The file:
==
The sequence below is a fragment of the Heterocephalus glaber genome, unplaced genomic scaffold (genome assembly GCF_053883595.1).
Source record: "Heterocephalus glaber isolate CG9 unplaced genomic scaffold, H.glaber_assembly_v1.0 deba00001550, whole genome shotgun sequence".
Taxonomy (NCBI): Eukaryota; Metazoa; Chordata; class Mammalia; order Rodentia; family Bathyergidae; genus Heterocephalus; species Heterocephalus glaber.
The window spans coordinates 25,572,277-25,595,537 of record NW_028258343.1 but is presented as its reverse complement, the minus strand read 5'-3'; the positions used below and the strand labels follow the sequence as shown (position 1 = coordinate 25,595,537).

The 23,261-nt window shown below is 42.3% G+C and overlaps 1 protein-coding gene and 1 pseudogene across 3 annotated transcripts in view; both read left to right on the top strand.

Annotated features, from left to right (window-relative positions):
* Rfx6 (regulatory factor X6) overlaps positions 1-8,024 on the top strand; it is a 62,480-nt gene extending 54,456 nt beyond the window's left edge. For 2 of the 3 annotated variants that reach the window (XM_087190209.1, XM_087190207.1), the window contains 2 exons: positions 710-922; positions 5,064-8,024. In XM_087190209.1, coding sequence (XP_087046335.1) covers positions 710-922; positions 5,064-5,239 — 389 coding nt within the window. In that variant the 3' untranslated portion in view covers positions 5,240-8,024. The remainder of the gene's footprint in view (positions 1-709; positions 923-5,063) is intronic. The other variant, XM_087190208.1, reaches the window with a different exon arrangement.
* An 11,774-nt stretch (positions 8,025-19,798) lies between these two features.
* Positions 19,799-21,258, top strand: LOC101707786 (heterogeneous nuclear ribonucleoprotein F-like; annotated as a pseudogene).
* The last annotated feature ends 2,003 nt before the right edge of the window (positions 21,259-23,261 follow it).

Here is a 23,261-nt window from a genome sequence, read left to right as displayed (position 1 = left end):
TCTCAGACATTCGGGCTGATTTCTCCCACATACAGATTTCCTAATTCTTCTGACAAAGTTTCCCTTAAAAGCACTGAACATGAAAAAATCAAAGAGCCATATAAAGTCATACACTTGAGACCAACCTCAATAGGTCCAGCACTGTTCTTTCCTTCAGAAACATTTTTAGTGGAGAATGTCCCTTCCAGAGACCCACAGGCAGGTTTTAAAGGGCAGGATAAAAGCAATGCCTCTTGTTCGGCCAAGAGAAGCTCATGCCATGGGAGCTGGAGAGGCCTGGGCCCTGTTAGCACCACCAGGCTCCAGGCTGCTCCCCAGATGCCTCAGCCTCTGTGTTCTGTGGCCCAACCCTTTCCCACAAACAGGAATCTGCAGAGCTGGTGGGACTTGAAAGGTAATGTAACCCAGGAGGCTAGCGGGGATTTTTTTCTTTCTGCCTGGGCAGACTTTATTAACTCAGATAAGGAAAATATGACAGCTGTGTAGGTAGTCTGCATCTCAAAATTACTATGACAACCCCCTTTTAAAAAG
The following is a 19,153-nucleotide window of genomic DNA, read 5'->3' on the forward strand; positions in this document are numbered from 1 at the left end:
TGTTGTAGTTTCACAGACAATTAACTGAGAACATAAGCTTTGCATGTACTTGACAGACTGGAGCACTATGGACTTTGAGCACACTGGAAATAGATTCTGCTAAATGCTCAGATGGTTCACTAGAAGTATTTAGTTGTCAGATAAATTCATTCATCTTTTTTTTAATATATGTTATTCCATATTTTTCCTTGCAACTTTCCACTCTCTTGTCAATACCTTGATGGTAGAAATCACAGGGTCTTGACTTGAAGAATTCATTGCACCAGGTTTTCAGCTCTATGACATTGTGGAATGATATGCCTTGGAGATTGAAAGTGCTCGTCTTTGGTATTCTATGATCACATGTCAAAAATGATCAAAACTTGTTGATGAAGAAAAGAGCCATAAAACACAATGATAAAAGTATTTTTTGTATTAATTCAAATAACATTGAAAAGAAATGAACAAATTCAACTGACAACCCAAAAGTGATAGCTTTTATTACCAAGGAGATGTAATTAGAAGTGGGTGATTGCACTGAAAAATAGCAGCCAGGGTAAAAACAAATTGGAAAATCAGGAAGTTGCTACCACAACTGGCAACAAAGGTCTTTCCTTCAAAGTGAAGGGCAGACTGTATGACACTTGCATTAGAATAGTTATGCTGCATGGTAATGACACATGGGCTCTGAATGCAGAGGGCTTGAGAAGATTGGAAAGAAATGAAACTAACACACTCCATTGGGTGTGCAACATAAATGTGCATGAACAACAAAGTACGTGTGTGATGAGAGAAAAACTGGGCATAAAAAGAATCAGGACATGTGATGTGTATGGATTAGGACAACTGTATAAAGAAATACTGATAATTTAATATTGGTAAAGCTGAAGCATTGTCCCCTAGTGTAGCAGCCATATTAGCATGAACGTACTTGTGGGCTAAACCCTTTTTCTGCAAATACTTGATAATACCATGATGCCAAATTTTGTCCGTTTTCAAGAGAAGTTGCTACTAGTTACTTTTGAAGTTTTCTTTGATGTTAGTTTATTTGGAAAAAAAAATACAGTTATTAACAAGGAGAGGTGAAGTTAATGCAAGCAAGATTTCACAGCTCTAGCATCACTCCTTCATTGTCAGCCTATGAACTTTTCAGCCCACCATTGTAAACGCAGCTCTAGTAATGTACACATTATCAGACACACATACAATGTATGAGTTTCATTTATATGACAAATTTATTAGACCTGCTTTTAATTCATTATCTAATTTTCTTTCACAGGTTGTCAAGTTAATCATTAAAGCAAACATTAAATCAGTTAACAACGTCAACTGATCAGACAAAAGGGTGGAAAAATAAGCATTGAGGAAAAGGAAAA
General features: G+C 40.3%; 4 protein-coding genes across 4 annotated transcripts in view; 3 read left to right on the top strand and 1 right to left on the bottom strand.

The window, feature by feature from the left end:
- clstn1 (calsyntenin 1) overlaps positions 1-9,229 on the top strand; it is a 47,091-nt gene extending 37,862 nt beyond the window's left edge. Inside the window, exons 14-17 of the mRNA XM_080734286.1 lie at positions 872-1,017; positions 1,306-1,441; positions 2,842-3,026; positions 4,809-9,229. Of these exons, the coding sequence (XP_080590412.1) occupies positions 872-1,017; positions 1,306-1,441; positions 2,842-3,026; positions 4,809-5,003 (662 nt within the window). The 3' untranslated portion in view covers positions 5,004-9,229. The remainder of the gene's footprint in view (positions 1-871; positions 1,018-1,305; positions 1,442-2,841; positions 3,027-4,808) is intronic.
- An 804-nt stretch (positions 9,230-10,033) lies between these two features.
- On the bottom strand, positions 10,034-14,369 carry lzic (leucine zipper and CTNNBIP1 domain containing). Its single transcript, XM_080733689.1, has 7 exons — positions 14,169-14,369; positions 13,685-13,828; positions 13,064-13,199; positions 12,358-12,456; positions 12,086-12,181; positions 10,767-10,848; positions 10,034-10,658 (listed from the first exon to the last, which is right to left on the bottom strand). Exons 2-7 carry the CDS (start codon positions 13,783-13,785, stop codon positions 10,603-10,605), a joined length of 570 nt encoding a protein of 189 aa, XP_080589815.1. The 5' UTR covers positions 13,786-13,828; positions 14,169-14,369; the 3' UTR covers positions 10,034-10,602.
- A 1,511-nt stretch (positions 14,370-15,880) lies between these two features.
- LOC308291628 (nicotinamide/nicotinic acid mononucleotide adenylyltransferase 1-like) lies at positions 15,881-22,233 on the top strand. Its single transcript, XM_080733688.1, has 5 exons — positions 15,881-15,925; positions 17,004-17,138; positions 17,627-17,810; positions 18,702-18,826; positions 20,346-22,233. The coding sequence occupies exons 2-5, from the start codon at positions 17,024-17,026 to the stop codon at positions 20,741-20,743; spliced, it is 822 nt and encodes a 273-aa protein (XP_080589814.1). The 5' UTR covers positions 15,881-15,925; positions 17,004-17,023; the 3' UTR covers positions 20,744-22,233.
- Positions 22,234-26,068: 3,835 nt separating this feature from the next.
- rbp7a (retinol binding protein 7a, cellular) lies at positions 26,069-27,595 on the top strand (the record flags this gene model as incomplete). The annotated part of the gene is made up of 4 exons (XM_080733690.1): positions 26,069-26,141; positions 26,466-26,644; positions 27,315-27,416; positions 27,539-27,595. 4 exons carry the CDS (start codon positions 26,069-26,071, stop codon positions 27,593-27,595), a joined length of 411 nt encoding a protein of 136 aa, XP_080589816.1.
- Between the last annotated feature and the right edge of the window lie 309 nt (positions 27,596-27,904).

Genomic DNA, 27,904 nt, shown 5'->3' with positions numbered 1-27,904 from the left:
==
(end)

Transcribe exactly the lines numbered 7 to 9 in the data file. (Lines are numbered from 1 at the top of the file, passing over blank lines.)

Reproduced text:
* Rfx6 (regulatory factor X6) overlaps positions 1-8,024 on the top strand; it is a 62,480-nt gene extending 54,456 nt beyond the window's left edge. For 2 of the 3 annotated variants that reach the window (XM_087190209.1, XM_087190207.1), the window contains 2 exons: positions 710-922; positions 5,064-8,024. In XM_087190209.1, coding sequence (XP_087046335.1) covers positions 710-922; positions 5,064-5,239 — 389 coding nt within the window. In that variant the 3' untranslated portion in view covers positions 5,240-8,024. The remainder of the gene's footprint in view (positions 1-709; positions 923-5,063) is intronic. The other variant, XM_087190208.1, reaches the window with a different exon arrangement.
* An 11,774-nt stretch (positions 8,025-19,798) lies between these two features.
* Positions 19,799-21,258, top strand: LOC101707786 (heterogeneous nuclear ribonucleoprotein F-like; annotated as a pseudogene).